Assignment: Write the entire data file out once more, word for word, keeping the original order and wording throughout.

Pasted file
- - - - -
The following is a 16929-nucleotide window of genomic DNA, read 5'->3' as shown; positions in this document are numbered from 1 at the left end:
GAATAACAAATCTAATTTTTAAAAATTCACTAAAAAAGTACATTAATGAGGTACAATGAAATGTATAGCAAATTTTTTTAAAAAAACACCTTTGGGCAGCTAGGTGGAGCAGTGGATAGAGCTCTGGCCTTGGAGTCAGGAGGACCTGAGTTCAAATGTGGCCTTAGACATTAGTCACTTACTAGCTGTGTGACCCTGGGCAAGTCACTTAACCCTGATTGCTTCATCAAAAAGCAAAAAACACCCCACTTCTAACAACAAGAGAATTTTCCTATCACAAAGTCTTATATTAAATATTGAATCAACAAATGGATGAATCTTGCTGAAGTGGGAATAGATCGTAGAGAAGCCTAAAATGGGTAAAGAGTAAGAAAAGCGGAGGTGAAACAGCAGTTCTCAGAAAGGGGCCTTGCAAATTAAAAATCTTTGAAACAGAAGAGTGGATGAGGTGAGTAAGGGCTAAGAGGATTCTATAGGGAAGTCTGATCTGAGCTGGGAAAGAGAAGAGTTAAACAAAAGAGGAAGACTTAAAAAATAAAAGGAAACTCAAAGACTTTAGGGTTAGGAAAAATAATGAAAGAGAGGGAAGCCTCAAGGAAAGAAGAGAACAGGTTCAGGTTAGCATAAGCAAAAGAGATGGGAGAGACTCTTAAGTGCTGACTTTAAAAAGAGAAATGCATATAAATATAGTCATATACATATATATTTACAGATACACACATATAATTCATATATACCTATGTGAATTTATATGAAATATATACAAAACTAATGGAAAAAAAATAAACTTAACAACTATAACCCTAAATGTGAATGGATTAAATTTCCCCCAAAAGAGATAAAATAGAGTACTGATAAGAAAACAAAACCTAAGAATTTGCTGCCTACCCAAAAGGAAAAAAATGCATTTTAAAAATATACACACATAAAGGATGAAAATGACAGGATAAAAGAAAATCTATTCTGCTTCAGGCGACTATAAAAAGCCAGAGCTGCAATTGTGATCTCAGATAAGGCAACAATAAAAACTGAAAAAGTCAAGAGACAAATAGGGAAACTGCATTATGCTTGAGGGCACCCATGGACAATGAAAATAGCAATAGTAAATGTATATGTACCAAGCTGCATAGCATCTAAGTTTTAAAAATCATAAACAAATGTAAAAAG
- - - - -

The following is a 16929-nucleotide window of genomic DNA, read 5'->3' as shown; positions in this document are numbered from 1 at the left end:
GAATAACAAATCTAATTTTTAAAAATTCACTAAAAAAGTACATTAATGAGGTACAATGAAATGTATAGCAAATTTTTTTAAAAAAACACCTTTGGGCAGCTAGGTGGAGCAGTGGATAGAGCTCTGGCCTTGGAGTCAGGAGGACCTGAGTTCAAATGTGGCCTTAGACATTAGTCACTTACTAGCTGTGTGACCCTGGGCAAGTCACTTAACCCTGATTGCTTCATCAAAAAGCAAAAAACACCCCACTTCTAACAACAAGAGAATTTTCCTATCACAAAGTCTTATATTAAATATTGAATCAACAAATGGATGAATCTTGCTGAAGTGGGAATAGATCGTAGAGAAGCCTAAAATGGGTAAAGAGTAAGAAAAGCGGAGGTGAAACAGCAGTTCTCAGAAAGGGGCCTTGCAAATTAAAAATCTTTGAAACAGAAGAGTGGATGAGGTGAGTAAGGGCTAAGAGGATTCTATAGGGAAGTCTGATCTGAGCTGGGAAAGAGAAGAGTTAAACAAAAGAGGAAGACTTAAAAAATAAAAGGAAACTCAAAGACTTTAGGGTTAGGAAAAATAATGAAAGAGAGGGAAGCCTCAAGGAAAGAAGAGAACAGGTTCAGGTTAGCATAAGCAAAAGAGATGGGAGAGACTCTTAAGTGCTGACTTTAAAAAGAGAAATGCATATAAATATAGTCATATACATATATATTTACAGATACACACATATAATTCATATATACCTATGTGAATTTATATGAAATATATACAAAACTAATGGAAAAAAAATAAACTTAACAACTATAACCCTAAATGTGAATGGATTAAATTTCCCCCAAAAGAGATAAAATAGAGTACTGATAAGAAAACAAAACCTAAGAATTTGCTGCCTACCCAAAAGGAAAAAAATGCATTTTAAAAATATACACACATAAAGGATGAAAATGACAGGATAAAAGAAAATCTATTCTGCTTCAGGCGACTATAAAAAGCCAGAGCTGCAATTGTGATCTCAGATAAGGCAACAATAAAAACTGAAAAAGTCAAGAGACAAATAGGGAAACTGCATTATGCTTGAGGGCACCCATGGACAATGAAAATAGCAATAGTAAATGTATATGTACCAAGCTGCATAGCATCTAAGTTTTAAAAATCATAAACAAATGTAAAAAG